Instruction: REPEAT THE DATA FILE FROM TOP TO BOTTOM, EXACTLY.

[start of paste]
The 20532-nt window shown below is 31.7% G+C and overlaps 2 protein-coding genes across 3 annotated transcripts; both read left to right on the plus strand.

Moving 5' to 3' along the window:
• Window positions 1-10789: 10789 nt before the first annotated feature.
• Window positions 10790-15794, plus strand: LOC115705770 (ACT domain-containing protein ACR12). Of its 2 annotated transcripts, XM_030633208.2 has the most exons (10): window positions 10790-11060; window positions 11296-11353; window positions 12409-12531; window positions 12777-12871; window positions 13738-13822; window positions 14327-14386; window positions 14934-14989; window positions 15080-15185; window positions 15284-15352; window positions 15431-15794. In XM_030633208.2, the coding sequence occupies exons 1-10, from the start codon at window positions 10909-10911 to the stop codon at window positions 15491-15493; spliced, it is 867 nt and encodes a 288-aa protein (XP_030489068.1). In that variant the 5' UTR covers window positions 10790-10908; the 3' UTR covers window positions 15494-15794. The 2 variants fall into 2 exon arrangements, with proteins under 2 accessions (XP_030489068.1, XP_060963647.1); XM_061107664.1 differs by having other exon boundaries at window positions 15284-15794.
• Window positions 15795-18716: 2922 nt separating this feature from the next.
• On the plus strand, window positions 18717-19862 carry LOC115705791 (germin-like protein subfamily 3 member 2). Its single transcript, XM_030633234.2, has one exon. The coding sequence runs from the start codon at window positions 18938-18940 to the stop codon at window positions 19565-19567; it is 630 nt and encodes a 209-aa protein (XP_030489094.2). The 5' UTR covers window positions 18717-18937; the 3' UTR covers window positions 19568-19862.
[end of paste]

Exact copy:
The 20532-nt window shown below is 31.7% G+C and overlaps 2 protein-coding genes across 3 annotated transcripts; both read left to right on the plus strand.

Moving 5' to 3' along the window:
• Window positions 1-10789: 10789 nt before the first annotated feature.
• Window positions 10790-15794, plus strand: LOC115705770 (ACT domain-containing protein ACR12). Of its 2 annotated transcripts, XM_030633208.2 has the most exons (10): window positions 10790-11060; window positions 11296-11353; window positions 12409-12531; window positions 12777-12871; window positions 13738-13822; window positions 14327-14386; window positions 14934-14989; window positions 15080-15185; window positions 15284-15352; window positions 15431-15794. In XM_030633208.2, the coding sequence occupies exons 1-10, from the start codon at window positions 10909-10911 to the stop codon at window positions 15491-15493; spliced, it is 867 nt and encodes a 288-aa protein (XP_030489068.1). In that variant the 5' UTR covers window positions 10790-10908; the 3' UTR covers window positions 15494-15794. The 2 variants fall into 2 exon arrangements, with proteins under 2 accessions (XP_030489068.1, XP_060963647.1); XM_061107664.1 differs by having other exon boundaries at window positions 15284-15794.
• Window positions 15795-18716: 2922 nt separating this feature from the next.
• On the plus strand, window positions 18717-19862 carry LOC115705791 (germin-like protein subfamily 3 member 2). Its single transcript, XM_030633234.2, has one exon. The coding sequence runs from the start codon at window positions 18938-18940 to the stop codon at window positions 19565-19567; it is 630 nt and encodes a 209-aa protein (XP_030489094.2). The 5' UTR covers window positions 18717-18937; the 3' UTR covers window positions 19568-19862.